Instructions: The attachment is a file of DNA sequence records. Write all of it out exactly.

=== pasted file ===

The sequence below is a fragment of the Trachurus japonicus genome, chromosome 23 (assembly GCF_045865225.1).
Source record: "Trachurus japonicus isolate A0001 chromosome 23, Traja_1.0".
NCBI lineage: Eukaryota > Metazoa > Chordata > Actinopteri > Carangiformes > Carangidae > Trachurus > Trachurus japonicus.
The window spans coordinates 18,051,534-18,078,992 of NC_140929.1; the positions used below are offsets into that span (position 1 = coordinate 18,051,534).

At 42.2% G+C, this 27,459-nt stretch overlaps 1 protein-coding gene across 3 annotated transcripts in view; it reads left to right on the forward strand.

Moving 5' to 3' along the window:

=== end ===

The sequence below is a fragment of the Trachurus japonicus genome, chromosome 23 (assembly GCF_045865225.1).
Source record: "Trachurus japonicus isolate A0001 chromosome 23, Traja_1.0".
NCBI lineage: Eukaryota > Metazoa > Chordata > Actinopteri > Carangiformes > Carangidae > Trachurus > Trachurus japonicus.
The window spans coordinates 18,051,534-18,078,992 of NC_140929.1; the positions used below are offsets into that span (position 1 = coordinate 18,051,534).

At 42.2% G+C, this 27,459-nt stretch overlaps 1 protein-coding gene across 3 annotated transcripts in view; it reads left to right on the forward strand.

Moving 5' to 3' along the window: